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Decision Making

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Decision-Making Model Analysis Paper

Decisions! Decisions! Decisions! How do you make decisions? Have you ever asked yourself, "How did I make that decision?" Whether big or small, important or not so important, decision making is a process. Some people way the pros and cons while others may just flip a coin. Are decisions based on feelings, outcomes or information? Often times if we just go with our gut feeling will be miss out on important information that should be included in our decision.

Decision-making can be a cognitive process of selecting a course of action form various options. Some of us are logical. Some of us are risk taking. Either way such characteristics play a role in our decisions. In my experience decision-making can also be based on biases, past experiences, peer pressure, needs and even wants.

Recently, I had to make a decision about a new job opportunity. My employer offered me the opportunity to moving into a new job with new tasks and responsibilities. I had to consider the position, the responsibilities, the salary and all the alternatives. The opportunity offered a pay increase. It was a tough decision. Now, while I didn't realize it I actually used a decision-making model to decide upon my best option.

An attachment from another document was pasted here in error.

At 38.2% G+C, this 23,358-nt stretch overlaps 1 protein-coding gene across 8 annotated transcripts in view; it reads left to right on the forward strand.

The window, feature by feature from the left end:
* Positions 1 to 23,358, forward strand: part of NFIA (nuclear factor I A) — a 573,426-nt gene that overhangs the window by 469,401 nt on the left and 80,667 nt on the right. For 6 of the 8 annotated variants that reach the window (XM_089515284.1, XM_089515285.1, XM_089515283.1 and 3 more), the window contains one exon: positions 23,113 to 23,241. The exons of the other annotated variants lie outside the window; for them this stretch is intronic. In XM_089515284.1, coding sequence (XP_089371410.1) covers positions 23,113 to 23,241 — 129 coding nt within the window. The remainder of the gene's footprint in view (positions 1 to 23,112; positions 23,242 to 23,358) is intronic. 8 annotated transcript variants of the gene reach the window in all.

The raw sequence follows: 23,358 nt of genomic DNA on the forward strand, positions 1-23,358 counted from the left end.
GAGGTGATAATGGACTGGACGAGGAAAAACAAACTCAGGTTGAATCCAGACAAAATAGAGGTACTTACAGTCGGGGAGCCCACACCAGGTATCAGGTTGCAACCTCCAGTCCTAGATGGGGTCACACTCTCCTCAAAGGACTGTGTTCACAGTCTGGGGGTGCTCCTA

Rick Roberts, Director of Career Services at University of North Florida designed a 7-Step Career Decision-Making Model. Roberts believes information is power in decision-making. He states, the more information you have the easier the decision.

This Decision-Making Model gives structure while allowing one to process and identify necessary information.

Step One is to identify the decision to be made. In my case, the decision was whether to take a new job opportunity or remain in my existing position.

Step Two is to do a self assessment. At this point, I began to consider my needs and wants. Would the new opportunity really be something I would enjoy? Would it be challenging? This particular new opportunity was an office position. I am accustomed to working in the field. So I had to ask myself how will I adapt to the everyday office environment.

Step Three is to identify the options. I began to gather information about other potential opportunities that may soon be an option. Should I settle for this opportunity or what for one more suitable for me, is a question I proposed to myself.

Step Four is to gather information and data. I reviewed the salary potential of the job opportunity. I considered the current salary and potential future salary increase.

Step Five is to evaluate options that will solve the problem. In trying to make my decision, I listed the pros and cons. I thought about the potential disadvantages of leaving my current position.

Step Six is to select on of the options. At this point, Roberts believes you should have enough information to choose an option. In my decision, I had all the information I needed to make my decision. While, the



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